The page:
There are young men in the city who are coerced into gang violence. Women are coerced by a lover into killing their husbands.
The coercion may implicate others into criminal prosecution and spiritual accountability, but it does not exonerate the party who commits a crime.
Crimes involve sin and behind sin lies an ancient tempter. Sometimes he uses people. Sometimes he uses deadly sins.
There isn't a single crime in the history of civilization that didn't involve coercion.
Adam was coerced into sin by Eve. His sob story did not convince God to exonerate him.
David was coerced by the deadly sin of lust for Bathsheba. David tried to distance himself from culpability by sending Uriah to the front lines of battle and ordering others to withdraw. David and Bathsheba were held accountable by God for the murder, not the people who slayed Uriah.
Watching the prolife community respond to Trump's statements, I wondered for the first time if our prolife community really has the conviction of the heart that abortion is the murder of a child. Do we have the courage to rise above the objectives of the political machines to put the babies and mothers ahead of political ambition?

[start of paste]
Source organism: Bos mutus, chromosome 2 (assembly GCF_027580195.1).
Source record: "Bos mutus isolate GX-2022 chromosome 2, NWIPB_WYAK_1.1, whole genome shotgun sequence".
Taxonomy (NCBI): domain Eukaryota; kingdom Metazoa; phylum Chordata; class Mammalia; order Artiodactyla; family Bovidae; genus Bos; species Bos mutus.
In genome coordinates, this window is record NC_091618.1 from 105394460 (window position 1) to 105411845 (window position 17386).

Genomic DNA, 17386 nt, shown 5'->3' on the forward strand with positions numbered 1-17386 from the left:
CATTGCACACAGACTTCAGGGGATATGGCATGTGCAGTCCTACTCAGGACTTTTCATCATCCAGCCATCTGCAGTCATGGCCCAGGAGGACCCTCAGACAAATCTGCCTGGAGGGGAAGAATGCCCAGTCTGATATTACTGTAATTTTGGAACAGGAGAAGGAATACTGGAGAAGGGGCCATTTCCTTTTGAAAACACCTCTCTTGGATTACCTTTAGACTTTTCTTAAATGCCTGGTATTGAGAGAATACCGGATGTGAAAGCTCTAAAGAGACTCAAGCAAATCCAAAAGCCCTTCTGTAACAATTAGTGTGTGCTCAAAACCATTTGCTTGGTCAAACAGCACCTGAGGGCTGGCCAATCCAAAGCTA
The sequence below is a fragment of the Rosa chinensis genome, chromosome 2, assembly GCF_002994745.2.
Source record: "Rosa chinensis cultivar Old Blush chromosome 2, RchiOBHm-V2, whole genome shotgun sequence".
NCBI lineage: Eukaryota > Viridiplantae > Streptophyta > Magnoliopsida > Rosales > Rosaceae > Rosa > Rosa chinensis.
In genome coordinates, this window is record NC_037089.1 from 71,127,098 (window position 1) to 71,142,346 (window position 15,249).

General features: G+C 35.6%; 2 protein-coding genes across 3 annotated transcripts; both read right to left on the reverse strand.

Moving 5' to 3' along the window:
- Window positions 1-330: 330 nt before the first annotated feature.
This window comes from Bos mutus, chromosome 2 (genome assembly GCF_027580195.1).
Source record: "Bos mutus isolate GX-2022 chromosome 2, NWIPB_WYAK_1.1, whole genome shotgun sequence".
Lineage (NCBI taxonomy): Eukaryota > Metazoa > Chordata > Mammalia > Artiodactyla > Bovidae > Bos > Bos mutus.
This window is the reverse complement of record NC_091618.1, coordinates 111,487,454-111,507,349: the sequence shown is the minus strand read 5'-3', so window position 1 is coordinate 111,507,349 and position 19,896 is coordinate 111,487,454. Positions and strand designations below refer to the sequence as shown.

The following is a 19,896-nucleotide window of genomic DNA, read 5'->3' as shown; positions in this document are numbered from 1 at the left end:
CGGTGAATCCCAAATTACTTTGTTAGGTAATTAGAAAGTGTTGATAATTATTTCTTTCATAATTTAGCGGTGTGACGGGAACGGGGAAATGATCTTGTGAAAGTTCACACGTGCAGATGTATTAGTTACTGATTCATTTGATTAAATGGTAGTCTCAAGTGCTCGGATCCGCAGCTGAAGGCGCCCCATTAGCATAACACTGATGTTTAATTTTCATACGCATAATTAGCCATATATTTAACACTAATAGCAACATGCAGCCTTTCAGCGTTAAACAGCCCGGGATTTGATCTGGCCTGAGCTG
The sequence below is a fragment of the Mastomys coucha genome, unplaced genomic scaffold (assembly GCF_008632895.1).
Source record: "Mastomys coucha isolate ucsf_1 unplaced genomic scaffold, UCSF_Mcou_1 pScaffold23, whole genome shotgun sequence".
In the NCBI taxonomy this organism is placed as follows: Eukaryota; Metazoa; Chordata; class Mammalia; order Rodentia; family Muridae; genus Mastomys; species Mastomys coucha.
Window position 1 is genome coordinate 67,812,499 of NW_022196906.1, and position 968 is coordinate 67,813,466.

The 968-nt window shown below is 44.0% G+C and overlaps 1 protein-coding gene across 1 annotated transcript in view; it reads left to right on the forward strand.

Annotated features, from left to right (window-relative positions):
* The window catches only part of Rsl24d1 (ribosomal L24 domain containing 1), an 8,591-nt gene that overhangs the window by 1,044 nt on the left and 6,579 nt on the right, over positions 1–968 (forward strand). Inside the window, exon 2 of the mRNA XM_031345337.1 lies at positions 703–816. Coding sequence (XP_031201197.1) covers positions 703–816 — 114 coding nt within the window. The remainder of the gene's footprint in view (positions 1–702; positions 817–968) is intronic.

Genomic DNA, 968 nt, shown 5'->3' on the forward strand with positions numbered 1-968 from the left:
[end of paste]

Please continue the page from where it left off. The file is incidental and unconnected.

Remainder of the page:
Instead of writing the law so that it gives the mom the best resources we have to offer and the chance for real healing, the prolife community seems willing to let the mother go off into the air like a big fat balloon filled with helium of her spiritual suicide and political rhetoric of feminists and GOP neocons. Knowing she will eventually crash to the ground when she comes to grips with her own guilt in the murder of her own flesh and blood.